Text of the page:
PRISM international recently had the opportunity to sit down with upcoming Guernica author Diane Bracuk to discuss her story “Doughnut Eaters”, which won PRISM’s 2015 Non-fiction Contest. PRISM international is a quarterly magazine out of Vancouver that works to publish the best in contemporary writing and translation from Canada and around the world.
PRISM asked Bracuk why she was drawn to creative non-fiction, to which she responded “I’ve always been writing in some form or another, as a way to make sense of the world. What I like about creative non-fiction is the freedom to just be myself in a personal essay. Rather than inventing characters from scratch as I do in my fiction writing, I can just let my personal narrative take its own organic course, circling around a subject, and weaving together several perspectives and timelines as I did with ‘Doughnut Eaters.’”
Bracuk also discussed her writing method, which she begins by explaining her extensive revision process, “I’ll do a couple of drafts, then set them aside to marinate for a while, seeing if any new insights or revelations surface when I go back to it. After that, I’ll workshop the piece with a few writer friends, and consider something completed in seven to eight drafts.” She also discussed how to balance research and memory while writing creative non-fiction, explaining “I’m a stickler for accuracy, so balancing out memory with historical detail was important.”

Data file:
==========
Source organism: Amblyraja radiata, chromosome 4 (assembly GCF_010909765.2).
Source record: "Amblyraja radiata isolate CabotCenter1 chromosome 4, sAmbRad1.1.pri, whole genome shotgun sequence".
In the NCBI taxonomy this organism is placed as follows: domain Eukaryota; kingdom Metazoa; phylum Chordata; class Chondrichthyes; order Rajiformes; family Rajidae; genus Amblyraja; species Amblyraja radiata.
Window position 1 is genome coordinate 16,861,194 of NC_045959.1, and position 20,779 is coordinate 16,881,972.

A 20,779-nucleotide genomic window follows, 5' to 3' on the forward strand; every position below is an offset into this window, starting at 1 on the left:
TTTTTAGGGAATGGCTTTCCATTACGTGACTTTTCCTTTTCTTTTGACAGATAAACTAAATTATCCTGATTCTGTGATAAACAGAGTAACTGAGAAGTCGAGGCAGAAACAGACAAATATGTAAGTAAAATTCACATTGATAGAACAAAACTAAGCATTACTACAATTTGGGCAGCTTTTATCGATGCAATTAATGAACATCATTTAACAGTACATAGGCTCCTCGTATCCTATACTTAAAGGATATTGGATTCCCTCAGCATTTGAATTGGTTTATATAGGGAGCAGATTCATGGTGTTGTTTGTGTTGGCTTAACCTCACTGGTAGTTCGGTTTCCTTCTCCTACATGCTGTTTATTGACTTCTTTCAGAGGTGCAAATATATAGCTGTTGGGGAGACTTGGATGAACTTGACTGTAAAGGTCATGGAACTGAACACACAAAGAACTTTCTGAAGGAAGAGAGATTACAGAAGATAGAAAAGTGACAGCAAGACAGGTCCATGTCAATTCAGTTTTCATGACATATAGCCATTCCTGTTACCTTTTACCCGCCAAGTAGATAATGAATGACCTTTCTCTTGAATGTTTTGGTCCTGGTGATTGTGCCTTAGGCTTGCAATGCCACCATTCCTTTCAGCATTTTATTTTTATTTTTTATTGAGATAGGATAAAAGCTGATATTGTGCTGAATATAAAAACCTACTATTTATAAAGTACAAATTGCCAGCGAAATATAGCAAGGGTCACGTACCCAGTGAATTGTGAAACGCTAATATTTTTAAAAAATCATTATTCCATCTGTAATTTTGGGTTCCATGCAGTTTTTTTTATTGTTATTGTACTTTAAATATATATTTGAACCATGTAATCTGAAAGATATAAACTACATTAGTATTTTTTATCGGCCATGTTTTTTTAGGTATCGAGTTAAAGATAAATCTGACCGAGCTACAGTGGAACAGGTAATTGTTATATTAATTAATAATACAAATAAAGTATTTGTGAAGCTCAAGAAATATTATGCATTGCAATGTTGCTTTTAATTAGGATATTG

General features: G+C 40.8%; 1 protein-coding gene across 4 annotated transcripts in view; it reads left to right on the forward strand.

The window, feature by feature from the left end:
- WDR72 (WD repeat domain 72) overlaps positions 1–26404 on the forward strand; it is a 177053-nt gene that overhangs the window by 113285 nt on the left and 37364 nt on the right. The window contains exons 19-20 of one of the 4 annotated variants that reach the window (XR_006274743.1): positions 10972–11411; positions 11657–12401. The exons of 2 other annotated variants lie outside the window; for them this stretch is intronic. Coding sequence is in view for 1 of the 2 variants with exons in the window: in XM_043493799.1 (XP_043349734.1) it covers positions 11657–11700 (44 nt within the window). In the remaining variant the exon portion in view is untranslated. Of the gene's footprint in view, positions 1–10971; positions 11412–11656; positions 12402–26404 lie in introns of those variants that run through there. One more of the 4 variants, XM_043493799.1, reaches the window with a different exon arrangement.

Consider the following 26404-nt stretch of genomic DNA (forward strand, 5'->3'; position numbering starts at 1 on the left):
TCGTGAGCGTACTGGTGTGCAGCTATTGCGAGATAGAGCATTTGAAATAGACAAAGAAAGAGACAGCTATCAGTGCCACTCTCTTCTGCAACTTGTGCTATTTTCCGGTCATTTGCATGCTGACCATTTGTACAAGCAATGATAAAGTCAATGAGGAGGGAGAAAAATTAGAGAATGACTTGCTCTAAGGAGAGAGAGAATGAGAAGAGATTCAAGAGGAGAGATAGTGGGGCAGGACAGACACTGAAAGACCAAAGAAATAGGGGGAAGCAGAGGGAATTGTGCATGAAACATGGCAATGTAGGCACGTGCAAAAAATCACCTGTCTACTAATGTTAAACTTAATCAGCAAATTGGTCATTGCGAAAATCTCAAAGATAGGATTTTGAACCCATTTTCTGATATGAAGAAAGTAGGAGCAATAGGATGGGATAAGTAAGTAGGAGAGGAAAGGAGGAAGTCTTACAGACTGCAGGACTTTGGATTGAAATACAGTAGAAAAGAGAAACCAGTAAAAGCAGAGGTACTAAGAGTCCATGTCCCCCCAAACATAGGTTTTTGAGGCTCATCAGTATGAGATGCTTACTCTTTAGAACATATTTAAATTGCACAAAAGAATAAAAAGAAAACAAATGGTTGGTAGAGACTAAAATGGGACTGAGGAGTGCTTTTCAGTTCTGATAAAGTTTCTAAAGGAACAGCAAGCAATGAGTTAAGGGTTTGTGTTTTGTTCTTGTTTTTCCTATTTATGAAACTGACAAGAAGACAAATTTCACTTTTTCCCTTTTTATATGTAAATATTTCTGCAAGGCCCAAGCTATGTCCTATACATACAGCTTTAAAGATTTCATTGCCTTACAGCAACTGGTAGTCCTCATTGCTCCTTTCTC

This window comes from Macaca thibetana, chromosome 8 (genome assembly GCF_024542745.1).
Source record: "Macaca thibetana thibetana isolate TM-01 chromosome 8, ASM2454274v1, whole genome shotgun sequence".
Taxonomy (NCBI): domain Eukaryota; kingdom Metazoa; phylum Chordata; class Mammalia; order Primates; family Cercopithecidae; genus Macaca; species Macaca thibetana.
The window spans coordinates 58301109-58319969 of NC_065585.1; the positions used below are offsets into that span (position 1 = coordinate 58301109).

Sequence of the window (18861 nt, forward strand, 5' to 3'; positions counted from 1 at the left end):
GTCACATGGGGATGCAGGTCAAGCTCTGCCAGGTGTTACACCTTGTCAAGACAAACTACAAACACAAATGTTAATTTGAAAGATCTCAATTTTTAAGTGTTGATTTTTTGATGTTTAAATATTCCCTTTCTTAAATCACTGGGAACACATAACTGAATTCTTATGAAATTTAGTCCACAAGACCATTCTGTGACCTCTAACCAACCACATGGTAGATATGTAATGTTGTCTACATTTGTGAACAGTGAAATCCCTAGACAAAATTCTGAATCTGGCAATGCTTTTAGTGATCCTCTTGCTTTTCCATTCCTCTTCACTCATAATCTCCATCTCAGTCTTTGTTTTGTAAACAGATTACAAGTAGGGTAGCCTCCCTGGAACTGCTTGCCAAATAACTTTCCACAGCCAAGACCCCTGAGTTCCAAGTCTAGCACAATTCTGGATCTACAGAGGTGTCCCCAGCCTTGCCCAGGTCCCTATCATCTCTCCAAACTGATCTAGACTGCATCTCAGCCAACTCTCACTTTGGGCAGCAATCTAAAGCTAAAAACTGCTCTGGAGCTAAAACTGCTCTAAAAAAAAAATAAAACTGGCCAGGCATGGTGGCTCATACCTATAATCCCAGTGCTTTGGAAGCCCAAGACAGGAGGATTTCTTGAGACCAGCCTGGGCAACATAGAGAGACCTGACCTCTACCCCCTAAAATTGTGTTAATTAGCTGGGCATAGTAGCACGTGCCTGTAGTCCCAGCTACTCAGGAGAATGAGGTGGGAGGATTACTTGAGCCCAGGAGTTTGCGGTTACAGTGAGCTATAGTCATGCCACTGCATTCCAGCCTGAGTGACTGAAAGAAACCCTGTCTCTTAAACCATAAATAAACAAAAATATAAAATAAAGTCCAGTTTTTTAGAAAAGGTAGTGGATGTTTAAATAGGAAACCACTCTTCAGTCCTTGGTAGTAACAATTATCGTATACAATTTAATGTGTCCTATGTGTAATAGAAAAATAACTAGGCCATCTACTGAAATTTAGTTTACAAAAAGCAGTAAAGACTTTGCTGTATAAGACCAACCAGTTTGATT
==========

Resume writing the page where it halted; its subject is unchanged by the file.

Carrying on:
Bracuk also talked about the inspiration behind the piece and its composition. “Doughnut Eaters” deals with a memory from Bracuk’s childhood spent as a Canadian expat in Germany. The story deals with “a young…female being followed by a predator on a lonely country road”, but also responds to the historical context of post-war Germany, when “Canadians – strutting about with our shiny new cars and stylish clothes – represented the good life Germans aspired to.” Bracuk explains that she was motivated to write the story “one dark and foggy (but not stormy!) night shortly after my divorce, an intensely vulnerable time where I was on unfamiliar terrain, emotionally and physically. The dense fog triggered a long forgotten memory of my ten-year-old self getting lost. So I simply went with the rush of raw emotion, interweaving descriptions of the fog with my childhood memories of Germany.”
Bracuk concludes the interview by mentioning her upcoming collection of short stories entitled Middle-Aged Boys and Girls, which will be published by Guernica Editions in spring of 2016. She states, “as the title implies, the theme is about adults stuck in various stages of adolescence – something I can definitely relate to!”
To read the whole interview, visit the PRISM international website at: